For instance, at 4300 lbs, flaps down, maintaining 20 units, your airspeed will be about 85 KIAS
and your stall speed about 55 KIAS. 85 KIAS - 35% of 85 = 55 KIAS. Or, for a 3500 lb.
airplane, airspeed would be about 77 KIAS and stall speed about 50 KIAS. Again, 77 KIAS -
35% of 77 = 50 KIAS.
As you can see, flying an approach at optimum AOA gives you an adequate safety margin
(approach airspeed above stall speed), while keeping your approach and landing speed low.
AOA approaches will normally be flown after one or more touch-and-go landings.
After a touch-and-go, climb out at 90 KIAS (leave the flaps down) for full-flap AOA
or 100 KIAS (flaps up) for no-flap AOA. Climb to pattern altitude.
Your instructor will judge interval for the crosswind turn. During the turn notify
other aircraft in the pattern, if performing a full-flap AOA, that you will be
conducting an AOA approach.
Level off at pattern altitude and 100 KIAS by reducing power to 650-700 ft-lbs.
(approx. 550 ft-lbs. NF).
Approaching the upwind numbers, reduce power to 300 ftlbs. and slow to 20 units
AOA (approximately 80 KIAS FF/95 KIAS NF). If flaps are down, a deceleration to
20 units AOA is all that is required. If flaps are up, reduce power to 300 ft-lbs. and
lower the flaps (check airspeed below 120 KIAS) if performing a FF approach. Slow
to 20 units AOA. Carefully adjust power to approximately 500 ft-lbs. to maintain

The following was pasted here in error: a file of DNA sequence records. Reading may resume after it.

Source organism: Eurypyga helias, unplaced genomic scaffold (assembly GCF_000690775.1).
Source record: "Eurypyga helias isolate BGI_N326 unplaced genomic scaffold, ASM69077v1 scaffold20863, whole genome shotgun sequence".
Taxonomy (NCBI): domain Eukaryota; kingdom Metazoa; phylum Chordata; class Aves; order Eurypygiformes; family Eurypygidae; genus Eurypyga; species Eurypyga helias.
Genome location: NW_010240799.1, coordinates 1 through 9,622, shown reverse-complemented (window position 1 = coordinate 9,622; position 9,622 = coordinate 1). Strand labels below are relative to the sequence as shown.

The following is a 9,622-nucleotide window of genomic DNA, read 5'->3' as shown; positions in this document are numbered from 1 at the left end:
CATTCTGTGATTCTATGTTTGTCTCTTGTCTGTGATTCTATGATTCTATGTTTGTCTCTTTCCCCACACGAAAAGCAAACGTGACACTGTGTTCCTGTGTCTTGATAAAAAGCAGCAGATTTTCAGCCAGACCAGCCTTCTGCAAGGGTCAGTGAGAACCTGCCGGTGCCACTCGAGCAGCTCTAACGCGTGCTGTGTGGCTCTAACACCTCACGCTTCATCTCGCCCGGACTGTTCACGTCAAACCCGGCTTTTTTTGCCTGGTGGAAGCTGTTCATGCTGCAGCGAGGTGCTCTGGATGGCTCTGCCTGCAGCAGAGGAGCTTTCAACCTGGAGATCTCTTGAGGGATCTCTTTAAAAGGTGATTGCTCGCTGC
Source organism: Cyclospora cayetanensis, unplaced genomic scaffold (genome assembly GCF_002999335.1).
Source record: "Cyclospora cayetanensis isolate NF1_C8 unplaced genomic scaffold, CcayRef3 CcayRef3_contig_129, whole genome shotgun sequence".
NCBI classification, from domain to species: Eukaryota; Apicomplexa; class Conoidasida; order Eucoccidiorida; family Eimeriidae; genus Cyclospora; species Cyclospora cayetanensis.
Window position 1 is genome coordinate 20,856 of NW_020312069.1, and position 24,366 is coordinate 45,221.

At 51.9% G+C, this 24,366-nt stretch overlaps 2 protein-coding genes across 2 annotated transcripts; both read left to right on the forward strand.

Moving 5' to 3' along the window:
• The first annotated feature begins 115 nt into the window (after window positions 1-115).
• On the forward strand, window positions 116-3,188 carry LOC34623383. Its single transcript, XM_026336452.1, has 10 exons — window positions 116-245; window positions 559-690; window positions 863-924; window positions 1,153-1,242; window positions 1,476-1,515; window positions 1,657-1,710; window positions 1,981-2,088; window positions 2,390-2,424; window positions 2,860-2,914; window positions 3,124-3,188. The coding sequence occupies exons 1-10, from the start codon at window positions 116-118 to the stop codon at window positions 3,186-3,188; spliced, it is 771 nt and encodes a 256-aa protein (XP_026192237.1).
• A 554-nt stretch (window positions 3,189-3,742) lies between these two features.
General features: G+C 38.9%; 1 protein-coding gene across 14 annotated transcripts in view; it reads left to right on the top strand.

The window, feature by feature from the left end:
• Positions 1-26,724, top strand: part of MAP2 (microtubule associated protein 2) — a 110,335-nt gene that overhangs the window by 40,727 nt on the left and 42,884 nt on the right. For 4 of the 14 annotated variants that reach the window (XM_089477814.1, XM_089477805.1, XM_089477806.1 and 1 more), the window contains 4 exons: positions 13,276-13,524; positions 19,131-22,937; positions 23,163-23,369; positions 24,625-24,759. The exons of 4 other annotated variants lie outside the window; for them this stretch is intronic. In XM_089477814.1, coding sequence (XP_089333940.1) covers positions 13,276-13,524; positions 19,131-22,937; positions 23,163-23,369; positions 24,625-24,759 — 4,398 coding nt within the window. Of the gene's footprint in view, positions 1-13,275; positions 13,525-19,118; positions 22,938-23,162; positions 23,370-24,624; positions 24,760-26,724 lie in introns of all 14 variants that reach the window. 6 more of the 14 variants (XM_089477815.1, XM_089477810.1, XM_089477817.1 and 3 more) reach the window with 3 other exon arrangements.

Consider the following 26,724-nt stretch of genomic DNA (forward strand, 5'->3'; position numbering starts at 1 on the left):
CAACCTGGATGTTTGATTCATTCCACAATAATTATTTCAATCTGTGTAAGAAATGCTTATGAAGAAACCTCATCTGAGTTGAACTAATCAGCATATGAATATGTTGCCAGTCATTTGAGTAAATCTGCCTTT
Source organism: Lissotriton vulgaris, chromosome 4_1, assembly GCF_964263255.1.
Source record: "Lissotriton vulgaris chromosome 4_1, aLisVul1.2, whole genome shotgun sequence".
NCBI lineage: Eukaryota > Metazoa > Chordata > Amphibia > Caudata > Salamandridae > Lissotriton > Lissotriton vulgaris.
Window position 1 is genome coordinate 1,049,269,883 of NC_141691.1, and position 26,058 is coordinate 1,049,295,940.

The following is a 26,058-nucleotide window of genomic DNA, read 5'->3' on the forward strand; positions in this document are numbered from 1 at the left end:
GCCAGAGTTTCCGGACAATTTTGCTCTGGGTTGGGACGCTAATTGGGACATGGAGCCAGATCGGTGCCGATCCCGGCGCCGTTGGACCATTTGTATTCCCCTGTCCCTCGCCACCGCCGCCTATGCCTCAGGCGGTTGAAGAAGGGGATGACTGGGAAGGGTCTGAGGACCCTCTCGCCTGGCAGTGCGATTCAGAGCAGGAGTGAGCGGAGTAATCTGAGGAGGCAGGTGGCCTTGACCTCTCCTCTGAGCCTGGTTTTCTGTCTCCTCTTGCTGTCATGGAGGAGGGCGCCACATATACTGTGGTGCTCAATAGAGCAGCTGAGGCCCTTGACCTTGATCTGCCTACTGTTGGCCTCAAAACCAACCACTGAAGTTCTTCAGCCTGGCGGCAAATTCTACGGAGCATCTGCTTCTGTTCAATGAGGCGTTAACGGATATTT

pattern altitude and adjust nose attitude to maintain optimum AOA; 20 units on the
gauge and an amber donut, "O" on the indexer. Maintain 20 units and a ¾ wingtip
distance on downwind.
Perform the Landing Checklist prior to abeam position.
Abeam the intended point of landing reduce power to approximately 300 ftlbs. (275
ft-lbs. NF), lower the nose slightly to maintain 20 units and commence the turn at the
180º position. Your pattern over the ground should be the same as in previous
landings, but your airspeed will be constant at about 80 KIAS (95 KIAS NF). You
will probably need less angle of bank at the lower airspeed. Using the same angle of
bank as in a normal approach would result in too tight a turn.
During the approach, scan the AOA indexer, the intended point of landing and the
altimeter. Adjust power and attitude as necessary to maintain the proper rate of
descent and 20 units. If the green "slow" chevron ("V") lights up, your AOA is
higher than optimum and your airspeed is too slow. To correct, lower the nose
slightly. The chevron points in the direction the nose needs to go. Too low a nose
12-2 ANGLE OF ATTACK APPROACHES